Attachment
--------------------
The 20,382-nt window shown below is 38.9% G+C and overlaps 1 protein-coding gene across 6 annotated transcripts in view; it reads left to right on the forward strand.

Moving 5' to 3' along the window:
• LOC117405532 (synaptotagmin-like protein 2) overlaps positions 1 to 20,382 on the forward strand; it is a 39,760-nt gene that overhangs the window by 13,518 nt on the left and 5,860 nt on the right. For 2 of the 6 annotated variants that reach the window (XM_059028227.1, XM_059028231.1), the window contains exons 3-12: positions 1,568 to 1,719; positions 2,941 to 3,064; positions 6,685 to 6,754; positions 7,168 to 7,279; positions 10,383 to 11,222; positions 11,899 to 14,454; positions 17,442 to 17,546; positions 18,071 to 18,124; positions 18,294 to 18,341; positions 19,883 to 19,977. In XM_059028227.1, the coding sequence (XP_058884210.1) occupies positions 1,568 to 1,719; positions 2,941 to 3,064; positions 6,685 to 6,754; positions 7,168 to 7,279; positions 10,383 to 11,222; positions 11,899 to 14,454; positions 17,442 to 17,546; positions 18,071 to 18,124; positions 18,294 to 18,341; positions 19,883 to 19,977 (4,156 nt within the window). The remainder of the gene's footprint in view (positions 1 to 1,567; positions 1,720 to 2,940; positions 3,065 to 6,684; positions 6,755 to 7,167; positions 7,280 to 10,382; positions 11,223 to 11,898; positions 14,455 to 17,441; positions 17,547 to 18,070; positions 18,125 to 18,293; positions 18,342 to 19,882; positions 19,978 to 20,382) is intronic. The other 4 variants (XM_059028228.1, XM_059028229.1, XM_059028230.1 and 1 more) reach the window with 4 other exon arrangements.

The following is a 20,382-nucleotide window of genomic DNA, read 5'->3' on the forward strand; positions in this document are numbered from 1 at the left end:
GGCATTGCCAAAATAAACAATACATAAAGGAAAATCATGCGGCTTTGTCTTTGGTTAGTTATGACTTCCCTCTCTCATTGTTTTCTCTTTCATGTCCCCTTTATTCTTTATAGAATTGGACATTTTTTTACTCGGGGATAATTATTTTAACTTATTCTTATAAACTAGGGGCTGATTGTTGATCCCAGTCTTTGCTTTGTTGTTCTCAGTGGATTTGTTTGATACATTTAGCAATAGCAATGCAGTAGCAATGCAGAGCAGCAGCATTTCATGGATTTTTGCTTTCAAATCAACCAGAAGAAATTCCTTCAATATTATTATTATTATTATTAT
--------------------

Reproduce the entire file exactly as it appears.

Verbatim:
The 20,382-nt window shown below is 38.9% G+C and overlaps 1 protein-coding gene across 6 annotated transcripts in view; it reads left to right on the forward strand.

Moving 5' to 3' along the window:
• LOC117405532 (synaptotagmin-like protein 2) overlaps positions 1 to 20,382 on the forward strand; it is a 39,760-nt gene that overhangs the window by 13,518 nt on the left and 5,860 nt on the right. For 2 of the 6 annotated variants that reach the window (XM_059028227.1, XM_059028231.1), the window contains exons 3-12: positions 1,568 to 1,719; positions 2,941 to 3,064; positions 6,685 to 6,754; positions 7,168 to 7,279; positions 10,383 to 11,222; positions 11,899 to 14,454; positions 17,442 to 17,546; positions 18,071 to 18,124; positions 18,294 to 18,341; positions 19,883 to 19,977. In XM_059028227.1, the coding sequence (XP_058884210.1) occupies positions 1,568 to 1,719; positions 2,941 to 3,064; positions 6,685 to 6,754; positions 7,168 to 7,279; positions 10,383 to 11,222; positions 11,899 to 14,454; positions 17,442 to 17,546; positions 18,071 to 18,124; positions 18,294 to 18,341; positions 19,883 to 19,977 (4,156 nt within the window). The remainder of the gene's footprint in view (positions 1 to 1,567; positions 1,720 to 2,940; positions 3,065 to 6,684; positions 6,755 to 7,167; positions 7,280 to 10,382; positions 11,223 to 11,898; positions 14,455 to 17,441; positions 17,547 to 18,070; positions 18,125 to 18,293; positions 18,342 to 19,882; positions 19,978 to 20,382) is intronic. The other 4 variants (XM_059028228.1, XM_059028229.1, XM_059028230.1 and 1 more) reach the window with 4 other exon arrangements.

The following is a 20,382-nucleotide window of genomic DNA, read 5'->3' on the forward strand; positions in this document are numbered from 1 at the left end:
GGCATTGCCAAAATAAACAATACATAAAGGAAAATCATGCGGCTTTGTCTTTGGTTAGTTATGACTTCCCTCTCTCATTGTTTTCTCTTTCATGTCCCCTTTATTCTTTATAGAATTGGACATTTTTTTACTCGGGGATAATTATTTTAACTTATTCTTATAAACTAGGGGCTGATTGTTGATCCCAGTCTTTGCTTTGTTGTTCTCAGTGGATTTGTTTGATACATTTAGCAATAGCAATGCAGTAGCAATGCAGAGCAGCAGCATTTCATGGATTTTTGCTTTCAAATCAACCAGAAGAAATTCCTTCAATATTATTATTATTATTATTAT